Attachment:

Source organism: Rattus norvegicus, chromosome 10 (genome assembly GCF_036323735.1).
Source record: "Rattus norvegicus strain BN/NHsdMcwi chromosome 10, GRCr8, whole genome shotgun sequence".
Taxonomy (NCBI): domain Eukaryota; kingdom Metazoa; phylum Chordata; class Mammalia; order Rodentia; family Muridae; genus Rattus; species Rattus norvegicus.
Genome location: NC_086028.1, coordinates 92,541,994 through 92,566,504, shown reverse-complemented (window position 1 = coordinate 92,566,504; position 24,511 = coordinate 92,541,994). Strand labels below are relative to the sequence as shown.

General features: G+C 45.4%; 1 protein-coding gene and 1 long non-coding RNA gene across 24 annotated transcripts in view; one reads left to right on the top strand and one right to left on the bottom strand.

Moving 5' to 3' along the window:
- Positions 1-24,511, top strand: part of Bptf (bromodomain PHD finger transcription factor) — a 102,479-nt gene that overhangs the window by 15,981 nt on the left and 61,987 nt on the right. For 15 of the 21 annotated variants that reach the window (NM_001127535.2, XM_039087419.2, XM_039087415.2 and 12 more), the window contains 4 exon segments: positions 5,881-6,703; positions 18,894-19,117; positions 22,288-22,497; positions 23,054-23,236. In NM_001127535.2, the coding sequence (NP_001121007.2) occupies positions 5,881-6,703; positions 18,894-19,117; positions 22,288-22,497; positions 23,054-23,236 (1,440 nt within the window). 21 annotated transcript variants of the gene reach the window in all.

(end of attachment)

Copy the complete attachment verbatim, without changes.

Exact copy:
Source organism: Rattus norvegicus, chromosome 10 (genome assembly GCF_036323735.1).
Source record: "Rattus norvegicus strain BN/NHsdMcwi chromosome 10, GRCr8, whole genome shotgun sequence".
Taxonomy (NCBI): domain Eukaryota; kingdom Metazoa; phylum Chordata; class Mammalia; order Rodentia; family Muridae; genus Rattus; species Rattus norvegicus.
Genome location: NC_086028.1, coordinates 92,541,994 through 92,566,504, shown reverse-complemented (window position 1 = coordinate 92,566,504; position 24,511 = coordinate 92,541,994). Strand labels below are relative to the sequence as shown.

General features: G+C 45.4%; 1 protein-coding gene and 1 long non-coding RNA gene across 24 annotated transcripts in view; one reads left to right on the top strand and one right to left on the bottom strand.

Moving 5' to 3' along the window:
- Positions 1-24,511, top strand: part of Bptf (bromodomain PHD finger transcription factor) — a 102,479-nt gene that overhangs the window by 15,981 nt on the left and 61,987 nt on the right. For 15 of the 21 annotated variants that reach the window (NM_001127535.2, XM_039087419.2, XM_039087415.2 and 12 more), the window contains 4 exon segments: positions 5,881-6,703; positions 18,894-19,117; positions 22,288-22,497; positions 23,054-23,236. In NM_001127535.2, the coding sequence (NP_001121007.2) occupies positions 5,881-6,703; positions 18,894-19,117; positions 22,288-22,497; positions 23,054-23,236 (1,440 nt within the window). 21 annotated transcript variants of the gene reach the window in all.